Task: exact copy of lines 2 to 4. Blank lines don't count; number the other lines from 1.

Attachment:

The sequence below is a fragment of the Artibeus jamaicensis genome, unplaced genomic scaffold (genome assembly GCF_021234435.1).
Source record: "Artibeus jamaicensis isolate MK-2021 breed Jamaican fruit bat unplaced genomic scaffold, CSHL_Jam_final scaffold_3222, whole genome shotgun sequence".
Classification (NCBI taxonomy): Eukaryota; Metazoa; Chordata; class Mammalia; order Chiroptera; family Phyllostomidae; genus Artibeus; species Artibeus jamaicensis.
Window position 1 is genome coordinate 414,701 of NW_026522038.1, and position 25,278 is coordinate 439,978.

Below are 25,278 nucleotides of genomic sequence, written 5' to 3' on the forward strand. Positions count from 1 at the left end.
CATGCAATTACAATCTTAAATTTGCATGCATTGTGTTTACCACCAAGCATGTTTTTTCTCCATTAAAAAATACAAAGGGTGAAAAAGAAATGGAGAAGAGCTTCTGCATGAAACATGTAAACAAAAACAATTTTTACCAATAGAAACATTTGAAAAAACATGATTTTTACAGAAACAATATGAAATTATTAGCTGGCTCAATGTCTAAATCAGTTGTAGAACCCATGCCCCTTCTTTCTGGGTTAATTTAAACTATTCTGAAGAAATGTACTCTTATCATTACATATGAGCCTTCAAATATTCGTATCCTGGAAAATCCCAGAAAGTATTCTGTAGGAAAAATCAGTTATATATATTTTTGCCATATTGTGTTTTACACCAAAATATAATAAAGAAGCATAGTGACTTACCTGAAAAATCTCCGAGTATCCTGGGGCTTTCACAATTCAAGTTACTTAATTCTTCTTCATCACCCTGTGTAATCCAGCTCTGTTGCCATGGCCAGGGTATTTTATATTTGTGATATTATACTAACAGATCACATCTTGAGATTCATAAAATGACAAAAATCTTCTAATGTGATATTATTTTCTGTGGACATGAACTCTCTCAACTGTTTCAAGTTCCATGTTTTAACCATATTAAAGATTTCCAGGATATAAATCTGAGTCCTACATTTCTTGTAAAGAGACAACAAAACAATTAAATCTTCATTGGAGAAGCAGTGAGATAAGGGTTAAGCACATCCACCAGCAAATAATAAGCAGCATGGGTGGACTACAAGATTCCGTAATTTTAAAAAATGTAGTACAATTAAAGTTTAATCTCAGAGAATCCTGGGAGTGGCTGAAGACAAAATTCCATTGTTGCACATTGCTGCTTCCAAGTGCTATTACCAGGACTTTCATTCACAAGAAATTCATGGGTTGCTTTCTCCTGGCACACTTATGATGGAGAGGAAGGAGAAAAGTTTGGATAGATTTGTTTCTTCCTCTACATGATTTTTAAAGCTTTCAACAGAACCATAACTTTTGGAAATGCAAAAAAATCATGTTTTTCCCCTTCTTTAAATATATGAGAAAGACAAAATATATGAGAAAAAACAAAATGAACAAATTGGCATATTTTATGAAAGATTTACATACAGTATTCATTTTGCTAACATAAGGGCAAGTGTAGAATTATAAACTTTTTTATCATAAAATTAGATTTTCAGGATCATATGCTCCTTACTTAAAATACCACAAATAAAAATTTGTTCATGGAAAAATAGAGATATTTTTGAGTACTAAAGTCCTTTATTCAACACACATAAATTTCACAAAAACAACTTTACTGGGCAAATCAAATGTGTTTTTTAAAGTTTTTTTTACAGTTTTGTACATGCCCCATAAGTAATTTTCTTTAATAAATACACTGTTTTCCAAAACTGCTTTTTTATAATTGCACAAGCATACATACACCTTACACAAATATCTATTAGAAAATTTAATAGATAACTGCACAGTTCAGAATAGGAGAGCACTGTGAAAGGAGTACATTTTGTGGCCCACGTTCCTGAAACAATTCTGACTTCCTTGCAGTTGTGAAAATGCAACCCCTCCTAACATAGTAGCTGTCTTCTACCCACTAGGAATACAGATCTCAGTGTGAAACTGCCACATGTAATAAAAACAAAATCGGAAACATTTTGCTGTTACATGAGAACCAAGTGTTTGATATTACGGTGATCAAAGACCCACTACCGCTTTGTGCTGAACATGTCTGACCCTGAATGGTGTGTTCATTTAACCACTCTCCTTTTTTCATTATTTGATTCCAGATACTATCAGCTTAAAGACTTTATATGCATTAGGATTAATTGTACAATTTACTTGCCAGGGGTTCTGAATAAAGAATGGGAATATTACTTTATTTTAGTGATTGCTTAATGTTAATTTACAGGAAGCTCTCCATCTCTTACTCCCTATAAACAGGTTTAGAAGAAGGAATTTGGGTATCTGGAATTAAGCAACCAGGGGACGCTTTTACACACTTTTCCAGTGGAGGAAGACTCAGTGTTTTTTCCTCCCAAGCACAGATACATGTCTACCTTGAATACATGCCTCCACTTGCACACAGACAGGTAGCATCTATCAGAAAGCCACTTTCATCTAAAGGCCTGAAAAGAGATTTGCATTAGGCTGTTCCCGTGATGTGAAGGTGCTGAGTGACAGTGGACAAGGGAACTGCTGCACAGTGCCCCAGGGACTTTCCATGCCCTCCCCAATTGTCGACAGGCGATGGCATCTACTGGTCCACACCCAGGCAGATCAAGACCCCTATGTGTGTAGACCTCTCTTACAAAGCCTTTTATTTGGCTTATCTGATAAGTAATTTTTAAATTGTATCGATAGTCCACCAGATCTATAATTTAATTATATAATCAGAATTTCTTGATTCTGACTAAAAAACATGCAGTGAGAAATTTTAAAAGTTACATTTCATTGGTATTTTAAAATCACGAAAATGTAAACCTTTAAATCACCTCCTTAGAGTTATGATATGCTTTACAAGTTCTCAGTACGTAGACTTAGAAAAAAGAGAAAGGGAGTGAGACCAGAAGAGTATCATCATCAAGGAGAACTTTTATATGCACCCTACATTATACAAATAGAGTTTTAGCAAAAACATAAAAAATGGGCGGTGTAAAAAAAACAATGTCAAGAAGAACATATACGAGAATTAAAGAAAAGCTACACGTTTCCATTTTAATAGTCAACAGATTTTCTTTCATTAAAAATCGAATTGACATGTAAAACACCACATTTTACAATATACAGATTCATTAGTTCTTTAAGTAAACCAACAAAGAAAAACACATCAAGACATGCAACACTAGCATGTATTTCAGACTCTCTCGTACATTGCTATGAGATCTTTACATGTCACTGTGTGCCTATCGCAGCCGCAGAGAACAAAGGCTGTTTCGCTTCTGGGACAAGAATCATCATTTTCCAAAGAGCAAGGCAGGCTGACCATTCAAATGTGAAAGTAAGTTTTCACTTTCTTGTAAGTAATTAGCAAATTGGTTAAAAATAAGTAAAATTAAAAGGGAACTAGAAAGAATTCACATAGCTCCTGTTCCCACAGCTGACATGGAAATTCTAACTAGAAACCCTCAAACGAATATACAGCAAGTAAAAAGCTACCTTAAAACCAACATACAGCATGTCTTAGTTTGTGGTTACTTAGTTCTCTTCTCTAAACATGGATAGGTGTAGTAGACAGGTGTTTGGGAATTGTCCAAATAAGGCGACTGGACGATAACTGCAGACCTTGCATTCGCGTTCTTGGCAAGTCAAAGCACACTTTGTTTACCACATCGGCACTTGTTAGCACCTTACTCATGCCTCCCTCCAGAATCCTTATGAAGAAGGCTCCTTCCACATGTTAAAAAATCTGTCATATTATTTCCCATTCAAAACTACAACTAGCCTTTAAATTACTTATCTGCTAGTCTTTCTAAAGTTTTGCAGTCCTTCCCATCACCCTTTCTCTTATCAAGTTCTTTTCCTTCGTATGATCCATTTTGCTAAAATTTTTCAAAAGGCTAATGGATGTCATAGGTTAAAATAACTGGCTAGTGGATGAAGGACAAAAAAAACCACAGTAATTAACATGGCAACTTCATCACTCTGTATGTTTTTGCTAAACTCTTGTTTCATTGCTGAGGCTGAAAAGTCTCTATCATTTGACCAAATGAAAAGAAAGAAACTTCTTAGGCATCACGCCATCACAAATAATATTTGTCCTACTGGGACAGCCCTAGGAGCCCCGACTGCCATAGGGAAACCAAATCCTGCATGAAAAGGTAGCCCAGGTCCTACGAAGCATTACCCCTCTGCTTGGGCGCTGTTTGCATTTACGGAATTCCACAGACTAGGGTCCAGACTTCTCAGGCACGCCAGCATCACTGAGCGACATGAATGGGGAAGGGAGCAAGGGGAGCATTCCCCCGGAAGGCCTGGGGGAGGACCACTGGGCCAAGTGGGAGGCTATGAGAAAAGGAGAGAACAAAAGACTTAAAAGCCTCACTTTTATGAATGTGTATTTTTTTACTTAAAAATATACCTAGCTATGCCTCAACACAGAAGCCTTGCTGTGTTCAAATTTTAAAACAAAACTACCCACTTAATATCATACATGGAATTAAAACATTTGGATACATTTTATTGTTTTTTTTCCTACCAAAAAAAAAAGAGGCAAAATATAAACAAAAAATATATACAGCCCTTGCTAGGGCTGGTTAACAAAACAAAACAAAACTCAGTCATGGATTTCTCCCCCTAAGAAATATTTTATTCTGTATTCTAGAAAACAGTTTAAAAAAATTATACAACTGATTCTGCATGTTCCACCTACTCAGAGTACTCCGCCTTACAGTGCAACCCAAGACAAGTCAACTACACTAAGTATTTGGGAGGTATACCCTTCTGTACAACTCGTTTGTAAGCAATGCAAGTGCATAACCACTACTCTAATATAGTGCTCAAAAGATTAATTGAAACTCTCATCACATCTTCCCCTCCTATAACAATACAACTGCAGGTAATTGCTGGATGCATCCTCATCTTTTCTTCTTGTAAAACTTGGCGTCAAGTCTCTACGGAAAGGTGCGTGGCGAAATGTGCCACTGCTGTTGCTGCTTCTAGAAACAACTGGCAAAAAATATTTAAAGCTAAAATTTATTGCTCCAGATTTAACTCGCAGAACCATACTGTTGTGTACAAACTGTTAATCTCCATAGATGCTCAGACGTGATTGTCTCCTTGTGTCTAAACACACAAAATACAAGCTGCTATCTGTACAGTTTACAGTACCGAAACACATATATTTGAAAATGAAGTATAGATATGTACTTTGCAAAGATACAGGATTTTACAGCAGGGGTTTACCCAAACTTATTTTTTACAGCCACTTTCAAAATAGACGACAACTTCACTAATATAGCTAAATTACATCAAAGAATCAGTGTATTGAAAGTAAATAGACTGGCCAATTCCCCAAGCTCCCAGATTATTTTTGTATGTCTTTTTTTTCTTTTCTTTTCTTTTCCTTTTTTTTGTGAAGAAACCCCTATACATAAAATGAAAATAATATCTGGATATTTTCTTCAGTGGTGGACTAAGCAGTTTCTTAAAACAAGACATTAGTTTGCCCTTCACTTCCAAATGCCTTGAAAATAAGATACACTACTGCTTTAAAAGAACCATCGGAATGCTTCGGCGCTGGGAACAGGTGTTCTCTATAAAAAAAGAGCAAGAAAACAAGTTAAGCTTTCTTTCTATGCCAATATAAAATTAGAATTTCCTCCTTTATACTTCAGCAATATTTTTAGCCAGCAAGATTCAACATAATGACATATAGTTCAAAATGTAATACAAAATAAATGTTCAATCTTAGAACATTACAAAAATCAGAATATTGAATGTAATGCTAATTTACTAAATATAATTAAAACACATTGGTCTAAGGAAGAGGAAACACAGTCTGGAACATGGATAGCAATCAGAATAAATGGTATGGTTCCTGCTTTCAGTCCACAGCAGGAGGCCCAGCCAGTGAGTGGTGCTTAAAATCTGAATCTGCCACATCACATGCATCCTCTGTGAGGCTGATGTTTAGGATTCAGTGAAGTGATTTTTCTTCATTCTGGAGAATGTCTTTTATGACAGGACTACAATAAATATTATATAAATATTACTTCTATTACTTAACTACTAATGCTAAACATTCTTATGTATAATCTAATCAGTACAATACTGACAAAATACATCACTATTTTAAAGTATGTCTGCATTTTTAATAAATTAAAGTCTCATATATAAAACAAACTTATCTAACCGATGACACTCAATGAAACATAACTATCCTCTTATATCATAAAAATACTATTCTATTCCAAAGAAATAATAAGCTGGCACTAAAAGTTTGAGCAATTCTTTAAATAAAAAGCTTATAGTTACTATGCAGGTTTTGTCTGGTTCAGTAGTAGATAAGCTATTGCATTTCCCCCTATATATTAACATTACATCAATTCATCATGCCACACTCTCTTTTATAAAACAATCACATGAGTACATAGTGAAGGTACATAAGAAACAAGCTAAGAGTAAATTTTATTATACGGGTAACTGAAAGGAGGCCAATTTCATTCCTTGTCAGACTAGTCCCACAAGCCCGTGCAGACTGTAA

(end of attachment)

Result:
Source record: "Artibeus jamaicensis isolate MK-2021 breed Jamaican fruit bat unplaced genomic scaffold, CSHL_Jam_final scaffold_3222, whole genome shotgun sequence".
Classification (NCBI taxonomy): Eukaryota; Metazoa; Chordata; class Mammalia; order Chiroptera; family Phyllostomidae; genus Artibeus; species Artibeus jamaicensis.
Window position 1 is genome coordinate 414,701 of NW_026522038.1, and position 25,278 is coordinate 439,978.